I’ve said this once before, but it bears repeating: improved communication. I see people at high levels complaining about things that don’t affect 99% of regular people, and I see people just starting out in the sport complaining about things because they heard something untrue through the grapevine and took it as gospel. Being able to have an open dialogue across disciplines, across income brackets, across regions would help get people on the same page and focused on what matters most. Improved communication would help expose the truth where it needs to be exposed and shared, and create channels of improved safety across the sport. A lot of the specific issues I’d like to see addressed boil down to a mismatch in communication.
I was chatting with a friend over the weekend about what we like to spend our money on. I feel EXTREMELY fortunate to get to train and compete like we do, but I’m also not made of money and have had to very clearly prioritize what I spend my money on.
Of course this list has changed over time – when I first bought Frankie, getting him the tack/blankets/gear to be comfortable in a new home was priority numero uno. But if I’m considering a steady state of affairs, here’s how I prioritize Frankie’s bank account:
1.Vet/farrier care. This never gets delayed or cheaped out on. We have an amazing farrier and a fantastic vet, and we’ve built a level of trust that they’ll do what’s best without doing anything unnecessary. Trainer and AT coordinate schedules and have heavy feedback into Frankie’s care and they’ve kept him healthy and happy. It’s a fantastic healthcare team. Tied into this category are items that help keep him happy – I recently picked up some ice boots that I put on him after jumping.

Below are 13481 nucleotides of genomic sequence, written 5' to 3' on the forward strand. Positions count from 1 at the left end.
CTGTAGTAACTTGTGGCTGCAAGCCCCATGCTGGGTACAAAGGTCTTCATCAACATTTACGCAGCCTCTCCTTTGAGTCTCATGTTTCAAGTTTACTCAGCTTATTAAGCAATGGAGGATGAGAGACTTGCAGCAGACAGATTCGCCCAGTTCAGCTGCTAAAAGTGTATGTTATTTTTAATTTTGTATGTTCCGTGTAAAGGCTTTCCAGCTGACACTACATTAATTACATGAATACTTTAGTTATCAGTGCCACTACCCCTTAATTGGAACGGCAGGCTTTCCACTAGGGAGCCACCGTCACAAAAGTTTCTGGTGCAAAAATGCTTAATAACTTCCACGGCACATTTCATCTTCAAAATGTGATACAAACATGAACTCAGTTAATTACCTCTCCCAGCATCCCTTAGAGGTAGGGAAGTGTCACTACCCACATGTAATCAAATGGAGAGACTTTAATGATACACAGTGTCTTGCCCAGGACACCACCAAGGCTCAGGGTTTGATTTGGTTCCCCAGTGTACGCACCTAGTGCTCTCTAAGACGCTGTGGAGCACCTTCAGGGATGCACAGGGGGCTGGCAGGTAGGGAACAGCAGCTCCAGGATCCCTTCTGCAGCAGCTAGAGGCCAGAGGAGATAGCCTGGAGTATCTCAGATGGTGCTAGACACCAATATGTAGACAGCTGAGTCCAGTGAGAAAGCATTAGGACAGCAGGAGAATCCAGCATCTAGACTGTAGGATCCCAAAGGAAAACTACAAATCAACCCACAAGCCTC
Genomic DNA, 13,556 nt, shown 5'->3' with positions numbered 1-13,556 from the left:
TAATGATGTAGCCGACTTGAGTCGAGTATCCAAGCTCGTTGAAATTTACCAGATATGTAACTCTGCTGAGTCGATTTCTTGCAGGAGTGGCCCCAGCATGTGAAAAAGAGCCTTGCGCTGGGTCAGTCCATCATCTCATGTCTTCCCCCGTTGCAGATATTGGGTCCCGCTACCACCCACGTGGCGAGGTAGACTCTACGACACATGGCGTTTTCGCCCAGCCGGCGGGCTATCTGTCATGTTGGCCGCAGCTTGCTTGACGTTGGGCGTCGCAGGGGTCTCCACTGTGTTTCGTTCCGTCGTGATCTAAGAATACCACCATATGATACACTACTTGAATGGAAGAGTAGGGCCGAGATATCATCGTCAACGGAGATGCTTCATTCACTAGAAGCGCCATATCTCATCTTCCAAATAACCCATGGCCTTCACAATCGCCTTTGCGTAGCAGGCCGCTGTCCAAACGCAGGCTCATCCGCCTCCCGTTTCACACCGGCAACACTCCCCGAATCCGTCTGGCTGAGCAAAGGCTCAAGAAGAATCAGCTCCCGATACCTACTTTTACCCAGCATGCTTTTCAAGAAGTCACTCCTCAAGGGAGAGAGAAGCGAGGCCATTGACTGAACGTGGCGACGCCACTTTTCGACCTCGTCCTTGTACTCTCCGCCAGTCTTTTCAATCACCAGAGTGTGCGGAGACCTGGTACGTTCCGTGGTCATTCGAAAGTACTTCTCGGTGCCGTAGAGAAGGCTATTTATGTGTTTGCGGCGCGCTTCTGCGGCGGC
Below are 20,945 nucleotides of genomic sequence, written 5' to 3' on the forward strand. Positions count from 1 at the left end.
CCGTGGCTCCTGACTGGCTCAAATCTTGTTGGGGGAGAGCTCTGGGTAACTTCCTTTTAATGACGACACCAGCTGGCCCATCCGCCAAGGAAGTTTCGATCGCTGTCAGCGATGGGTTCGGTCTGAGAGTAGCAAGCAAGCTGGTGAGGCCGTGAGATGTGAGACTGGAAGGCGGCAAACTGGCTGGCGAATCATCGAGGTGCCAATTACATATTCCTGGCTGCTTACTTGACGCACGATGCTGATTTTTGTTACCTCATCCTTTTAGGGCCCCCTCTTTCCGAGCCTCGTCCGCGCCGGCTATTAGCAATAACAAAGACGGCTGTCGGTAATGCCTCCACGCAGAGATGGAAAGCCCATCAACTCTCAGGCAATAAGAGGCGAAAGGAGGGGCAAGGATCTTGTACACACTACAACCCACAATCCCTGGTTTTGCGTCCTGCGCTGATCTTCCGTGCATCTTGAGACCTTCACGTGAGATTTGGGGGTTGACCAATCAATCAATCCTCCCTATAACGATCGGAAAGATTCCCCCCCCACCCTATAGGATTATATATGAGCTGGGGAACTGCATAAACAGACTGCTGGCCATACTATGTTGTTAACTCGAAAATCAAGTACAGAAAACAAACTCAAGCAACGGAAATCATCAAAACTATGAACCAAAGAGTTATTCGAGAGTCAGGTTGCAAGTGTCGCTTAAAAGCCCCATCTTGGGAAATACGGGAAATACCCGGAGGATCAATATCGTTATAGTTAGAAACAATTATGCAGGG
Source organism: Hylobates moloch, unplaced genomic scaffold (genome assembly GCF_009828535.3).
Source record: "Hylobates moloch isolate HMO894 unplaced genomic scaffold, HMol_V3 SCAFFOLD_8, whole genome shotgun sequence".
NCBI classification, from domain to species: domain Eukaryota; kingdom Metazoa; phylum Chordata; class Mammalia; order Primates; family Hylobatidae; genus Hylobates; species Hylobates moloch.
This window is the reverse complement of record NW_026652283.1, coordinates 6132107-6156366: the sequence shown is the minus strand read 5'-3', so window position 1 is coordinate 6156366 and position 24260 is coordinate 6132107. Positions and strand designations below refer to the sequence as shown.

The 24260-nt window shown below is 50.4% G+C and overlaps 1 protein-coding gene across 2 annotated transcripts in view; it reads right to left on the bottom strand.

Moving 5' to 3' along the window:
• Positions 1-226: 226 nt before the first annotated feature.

2. Lessons. This will always always always be my number one priority once Frankie’s basic needs are met. This might be different if I worked with a different trainer, but I don’t need to tell you again how obsessed I am with mine. This consistent knowledgeable feedback is invaluable to me, and I’m grateful that we have the opportunity for it to be so frequent.
3. Training rides. When I first got Francis, these weren’t that high on the list. But after incorporating them into the rotation more often and seeing the benefits for him both in the on and off season, I’m a believer. The one-two punch of lessons and training rides accelerated our progress more than I thought was possible and opened my eyes to a whole new level of riding.
4. Shows. Ya’ll know ya girl here loves to compete. And y’all know I’ll happily sacrifice a chance at some ribbons to go to the big shows. I won’t cancel my lessons or training rides to be able to afford a show, but I’ll cancel just about anything else.
5. Tack. Thankfully Frankie pretty much has what he needs to be happy, but every once in a while I do pick something up. I recently nabbed a used Vespucci figure-8 that looks great on him, and also got a used Equifit BellyBand to protect his sensitive skin. I have a rolling wishlist that currently includes new stirrup irons, replacement standing+pillow wraps, and an embroidered BOT pad to show in. None of them are immediate needs, so I’ll either ask for them as gifts or wait til some room in the budget opens up (though the stirrup irons are fairly quickly approaching the necessary category).